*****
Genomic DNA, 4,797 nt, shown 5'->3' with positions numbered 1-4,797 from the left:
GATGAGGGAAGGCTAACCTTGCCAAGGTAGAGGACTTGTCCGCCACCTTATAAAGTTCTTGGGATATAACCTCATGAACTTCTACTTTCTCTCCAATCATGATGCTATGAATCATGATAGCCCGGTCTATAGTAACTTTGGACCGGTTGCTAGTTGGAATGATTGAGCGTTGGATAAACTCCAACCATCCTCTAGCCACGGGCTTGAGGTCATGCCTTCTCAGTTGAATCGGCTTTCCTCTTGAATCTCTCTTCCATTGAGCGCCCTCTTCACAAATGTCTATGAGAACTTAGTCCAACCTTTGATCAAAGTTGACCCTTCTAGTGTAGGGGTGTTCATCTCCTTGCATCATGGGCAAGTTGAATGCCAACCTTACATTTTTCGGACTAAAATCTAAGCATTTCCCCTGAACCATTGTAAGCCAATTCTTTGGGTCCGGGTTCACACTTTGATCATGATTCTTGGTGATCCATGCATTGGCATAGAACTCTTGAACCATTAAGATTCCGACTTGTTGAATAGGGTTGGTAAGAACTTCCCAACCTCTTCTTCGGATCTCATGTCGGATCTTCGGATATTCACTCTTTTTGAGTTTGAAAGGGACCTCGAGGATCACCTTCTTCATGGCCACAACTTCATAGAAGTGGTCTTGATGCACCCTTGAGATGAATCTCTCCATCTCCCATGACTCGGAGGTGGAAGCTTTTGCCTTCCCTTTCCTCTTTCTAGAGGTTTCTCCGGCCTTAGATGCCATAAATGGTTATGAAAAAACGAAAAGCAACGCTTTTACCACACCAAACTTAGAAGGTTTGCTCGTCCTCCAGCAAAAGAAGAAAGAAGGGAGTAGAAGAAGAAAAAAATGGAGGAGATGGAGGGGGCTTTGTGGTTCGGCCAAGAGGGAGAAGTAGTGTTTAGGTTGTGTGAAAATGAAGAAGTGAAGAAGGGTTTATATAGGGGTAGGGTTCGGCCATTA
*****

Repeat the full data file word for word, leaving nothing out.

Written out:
Genomic DNA, 4,797 nt, shown 5'->3' with positions numbered 1-4,797 from the left:
GATGAGGGAAGGCTAACCTTGCCAAGGTAGAGGACTTGTCCGCCACCTTATAAAGTTCTTGGGATATAACCTCATGAACTTCTACTTTCTCTCCAATCATGATGCTATGAATCATGATAGCCCGGTCTATAGTAACTTTGGACCGGTTGCTAGTTGGAATGATTGAGCGTTGGATAAACTCCAACCATCCTCTAGCCACGGGCTTGAGGTCATGCCTTCTCAGTTGAATCGGCTTTCCTCTTGAATCTCTCTTCCATTGAGCGCCCTCTTCACAAATGTCTATGAGAACTTAGTCCAACCTTTGATCAAAGTTGACCCTTCTAGTGTAGGGGTGTTCATCTCCTTGCATCATGGGCAAGTTGAATGCCAACCTTACATTTTTCGGACTAAAATCTAAGCATTTCCCCTGAACCATTGTAAGCCAATTCTTTGGGTCCGGGTTCACACTTTGATCATGATTCTTGGTGATCCATGCATTGGCATAGAACTCTTGAACCATTAAGATTCCGACTTGTTGAATAGGGTTGGTAAGAACTTCCCAACCTCTTCTTCGGATCTCATGTCGGATCTTCGGATATTCACTCTTTTTGAGTTTGAAAGGGACCTCGAGGATCACCTTCTTCATGGCCACAACTTCATAGAAGTGGTCTTGATGCACCCTTGAGATGAATCTCTCCATCTCCCATGACTCGGAGGTGGAAGCTTTTGCCTTCCCTTTCCTCTTTCTAGAGGTTTCTCCGGCCTTAGATGCCATAAATGGTTATGAAAAAACGAAAAGCAACGCTTTTACCACACCAAACTTAGAAGGTTTGCTCGTCCTCCAGCAAAAGAAGAAAGAAGGGAGTAGAAGAAGAAAAAAATGGAGGAGATGGAGGGGGCTTTGTGGTTCGGCCAAGAGGGAGAAGTAGTGTTTAGGTTGTGTGAAAATGAAGAAGTGAAGAAGGGTTTATATAGGGGTAGGGTTCGGCCATTA